Having scored with the memoir Are You Somebody?, Irish Times columnist O'Faolain proves just who she is with her first novel. An Irishwoman who works as a travel writer in London seeks to get her life back on track by investigating the 19th-century affair between an Irish servant and an English landlord's wife. Copyright 2000 Cahners Business Information.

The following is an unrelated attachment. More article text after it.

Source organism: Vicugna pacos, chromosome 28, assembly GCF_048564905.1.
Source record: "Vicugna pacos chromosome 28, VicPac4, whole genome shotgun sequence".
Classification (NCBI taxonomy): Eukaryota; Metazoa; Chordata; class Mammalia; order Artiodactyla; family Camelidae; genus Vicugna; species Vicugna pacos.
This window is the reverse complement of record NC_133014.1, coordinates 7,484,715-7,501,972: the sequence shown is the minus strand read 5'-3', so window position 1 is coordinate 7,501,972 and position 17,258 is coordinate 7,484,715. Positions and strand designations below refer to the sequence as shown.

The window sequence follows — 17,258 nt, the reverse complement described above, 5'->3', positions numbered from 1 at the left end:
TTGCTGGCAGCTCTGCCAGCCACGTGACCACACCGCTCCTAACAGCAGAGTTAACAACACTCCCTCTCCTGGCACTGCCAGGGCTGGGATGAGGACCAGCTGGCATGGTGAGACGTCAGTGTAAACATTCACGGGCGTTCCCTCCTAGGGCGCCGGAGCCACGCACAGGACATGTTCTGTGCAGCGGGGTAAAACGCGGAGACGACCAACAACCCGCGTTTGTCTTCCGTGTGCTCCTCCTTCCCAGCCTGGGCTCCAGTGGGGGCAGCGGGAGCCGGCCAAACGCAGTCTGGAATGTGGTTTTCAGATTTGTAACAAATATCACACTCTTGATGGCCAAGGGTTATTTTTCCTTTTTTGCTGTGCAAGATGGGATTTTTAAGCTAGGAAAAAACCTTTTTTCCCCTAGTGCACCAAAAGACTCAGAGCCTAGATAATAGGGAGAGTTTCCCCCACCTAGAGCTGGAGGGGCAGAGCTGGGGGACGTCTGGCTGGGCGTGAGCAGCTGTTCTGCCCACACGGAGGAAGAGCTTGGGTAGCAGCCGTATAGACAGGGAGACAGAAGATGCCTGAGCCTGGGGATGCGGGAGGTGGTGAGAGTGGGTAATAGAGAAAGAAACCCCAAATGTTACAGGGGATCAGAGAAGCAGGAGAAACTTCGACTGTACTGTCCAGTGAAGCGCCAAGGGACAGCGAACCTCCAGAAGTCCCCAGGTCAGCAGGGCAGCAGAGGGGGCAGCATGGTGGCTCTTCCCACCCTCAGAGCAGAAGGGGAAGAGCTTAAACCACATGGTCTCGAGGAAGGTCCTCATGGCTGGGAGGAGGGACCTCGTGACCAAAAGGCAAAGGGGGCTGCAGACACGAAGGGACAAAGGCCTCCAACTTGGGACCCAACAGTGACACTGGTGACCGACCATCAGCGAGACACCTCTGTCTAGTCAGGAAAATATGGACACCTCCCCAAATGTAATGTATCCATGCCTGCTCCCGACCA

Well-known Irish newspaper columnist O'Faolain made a splash in 1998 with the publication of her unsentimental yet poignant memoir. The essential themes and many details of her evocatively atmospheric first novel will be familiar to readers of Are You Somebody? The Accidental Memoir of a Dublin Woman. Expatriate Irishwoman Kathleen de Burca, an unmarried, middle-aged travel writer, lives in a dreary basement flat in London. Although she is professionally successful, her quest for passion has devolved into a series of increasingly rare one-night stands. She justifies the unsatisfying nature of her relationships by characterizing herself as "a generous woman." When her best friend dies of a heart attack, Kathleen decides to quit her job and write the book she has been contemplating for years. She returns to Ireland, where she immerses herself in research into an 1856 divorce case involving an alleged affair between Mrs. Talbot, the wife of an Anglo-Irish landowner, and William Mullan, their servant. Kathleen is also discovering truths about herself, her family and her country as she (like Mrs. Talbot) confronts the dilemma of whether to seize what may be her last chance for love and passion, albeit with a married man. O'Faolain's novel-within-a-novel device effectively mirrors one of the author's themes, the ultimate unknowability of a past always viewed through the lens of the present. The humor, honesty and moral seriousness with which Kathleen assesses her life and the conditions of her heart and her soul acquire a moving resonance as the imagined lives of her characters achieve resolution and her own life flowers into another phase. And O'Faolain's depiction of the west of Ireland during and just after the Famine surpasses any historical recitation of the "facts." (Feb. 19) Forecast: O'Faolain's memoir was a bestseller, and the 125,000-copy first printing and 17-city author tour scheduled for the novel anticipate another run on the lists for the Irish author. Foreign rights have been sold in the U.K., Finland, Germany, Italy, the Netherlands and Sweden. BOMC and QPB alternates. Copyright 2001 Cahners Business Information.